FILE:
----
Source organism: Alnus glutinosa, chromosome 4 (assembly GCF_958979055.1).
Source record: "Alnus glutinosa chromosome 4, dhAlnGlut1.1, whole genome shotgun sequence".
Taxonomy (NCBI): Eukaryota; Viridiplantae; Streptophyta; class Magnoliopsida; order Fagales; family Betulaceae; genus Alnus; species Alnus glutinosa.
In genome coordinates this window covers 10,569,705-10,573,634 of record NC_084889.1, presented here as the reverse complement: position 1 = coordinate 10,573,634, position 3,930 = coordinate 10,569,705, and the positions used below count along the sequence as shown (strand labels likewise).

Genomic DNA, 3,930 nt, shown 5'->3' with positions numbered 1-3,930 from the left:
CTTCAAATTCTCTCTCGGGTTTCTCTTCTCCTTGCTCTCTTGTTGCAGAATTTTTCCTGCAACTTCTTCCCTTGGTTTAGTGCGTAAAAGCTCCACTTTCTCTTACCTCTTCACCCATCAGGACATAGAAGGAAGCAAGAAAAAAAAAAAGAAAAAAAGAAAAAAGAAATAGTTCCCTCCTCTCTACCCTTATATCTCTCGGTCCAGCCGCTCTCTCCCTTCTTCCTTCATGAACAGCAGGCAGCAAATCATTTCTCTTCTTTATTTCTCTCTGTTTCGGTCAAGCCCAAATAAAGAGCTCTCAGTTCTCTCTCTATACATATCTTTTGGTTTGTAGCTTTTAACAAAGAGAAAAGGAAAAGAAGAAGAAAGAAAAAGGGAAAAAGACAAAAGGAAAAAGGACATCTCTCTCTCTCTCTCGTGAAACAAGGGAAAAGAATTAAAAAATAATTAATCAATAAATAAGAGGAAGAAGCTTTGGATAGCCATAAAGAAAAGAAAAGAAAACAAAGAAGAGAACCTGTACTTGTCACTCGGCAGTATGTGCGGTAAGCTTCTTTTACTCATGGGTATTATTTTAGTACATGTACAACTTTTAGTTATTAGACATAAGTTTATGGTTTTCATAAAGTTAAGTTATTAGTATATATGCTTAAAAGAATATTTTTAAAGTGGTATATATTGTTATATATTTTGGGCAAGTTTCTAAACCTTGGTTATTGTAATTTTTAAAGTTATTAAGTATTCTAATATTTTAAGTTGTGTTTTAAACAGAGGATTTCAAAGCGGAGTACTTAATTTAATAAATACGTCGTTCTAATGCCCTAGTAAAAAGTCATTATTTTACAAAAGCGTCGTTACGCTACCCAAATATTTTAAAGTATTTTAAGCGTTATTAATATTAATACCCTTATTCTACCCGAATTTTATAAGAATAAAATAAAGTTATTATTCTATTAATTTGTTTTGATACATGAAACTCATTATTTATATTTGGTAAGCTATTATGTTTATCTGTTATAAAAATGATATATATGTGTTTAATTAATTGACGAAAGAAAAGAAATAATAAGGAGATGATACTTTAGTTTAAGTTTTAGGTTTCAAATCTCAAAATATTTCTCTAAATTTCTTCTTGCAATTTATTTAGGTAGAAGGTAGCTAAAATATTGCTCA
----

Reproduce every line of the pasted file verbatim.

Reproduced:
Source organism: Alnus glutinosa, chromosome 4 (assembly GCF_958979055.1).
Source record: "Alnus glutinosa chromosome 4, dhAlnGlut1.1, whole genome shotgun sequence".
Taxonomy (NCBI): Eukaryota; Viridiplantae; Streptophyta; class Magnoliopsida; order Fagales; family Betulaceae; genus Alnus; species Alnus glutinosa.
In genome coordinates this window covers 10,569,705-10,573,634 of record NC_084889.1, presented here as the reverse complement: position 1 = coordinate 10,573,634, position 3,930 = coordinate 10,569,705, and the positions used below count along the sequence as shown (strand labels likewise).

Genomic DNA, 3,930 nt, shown 5'->3' with positions numbered 1-3,930 from the left:
CTTCAAATTCTCTCTCGGGTTTCTCTTCTCCTTGCTCTCTTGTTGCAGAATTTTTCCTGCAACTTCTTCCCTTGGTTTAGTGCGTAAAAGCTCCACTTTCTCTTACCTCTTCACCCATCAGGACATAGAAGGAAGCAAGAAAAAAAAAAAGAAAAAAAGAAAAAAGAAATAGTTCCCTCCTCTCTACCCTTATATCTCTCGGTCCAGCCGCTCTCTCCCTTCTTCCTTCATGAACAGCAGGCAGCAAATCATTTCTCTTCTTTATTTCTCTCTGTTTCGGTCAAGCCCAAATAAAGAGCTCTCAGTTCTCTCTCTATACATATCTTTTGGTTTGTAGCTTTTAACAAAGAGAAAAGGAAAAGAAGAAGAAAGAAAAAGGGAAAAAGACAAAAGGAAAAAGGACATCTCTCTCTCTCTCTCGTGAAACAAGGGAAAAGAATTAAAAAATAATTAATCAATAAATAAGAGGAAGAAGCTTTGGATAGCCATAAAGAAAAGAAAAGAAAACAAAGAAGAGAACCTGTACTTGTCACTCGGCAGTATGTGCGGTAAGCTTCTTTTACTCATGGGTATTATTTTAGTACATGTACAACTTTTAGTTATTAGACATAAGTTTATGGTTTTCATAAAGTTAAGTTATTAGTATATATGCTTAAAAGAATATTTTTAAAGTGGTATATATTGTTATATATTTTGGGCAAGTTTCTAAACCTTGGTTATTGTAATTTTTAAAGTTATTAAGTATTCTAATATTTTAAGTTGTGTTTTAAACAGAGGATTTCAAAGCGGAGTACTTAATTTAATAAATACGTCGTTCTAATGCCCTAGTAAAAAGTCATTATTTTACAAAAGCGTCGTTACGCTACCCAAATATTTTAAAGTATTTTAAGCGTTATTAATATTAATACCCTTATTCTACCCGAATTTTATAAGAATAAAATAAAGTTATTATTCTATTAATTTGTTTTGATACATGAAACTCATTATTTATATTTGGTAAGCTATTATGTTTATCTGTTATAAAAATGATATATATGTGTTTAATTAATTGACGAAAGAAAAGAAATAATAAGGAGATGATACTTTAGTTTAAGTTTTAGGTTTCAAATCTCAAAATATTTCTCTAAATTTCTTCTTGCAATTTATTTAGGTAGAAGGTAGCTAAAATATTGCTCA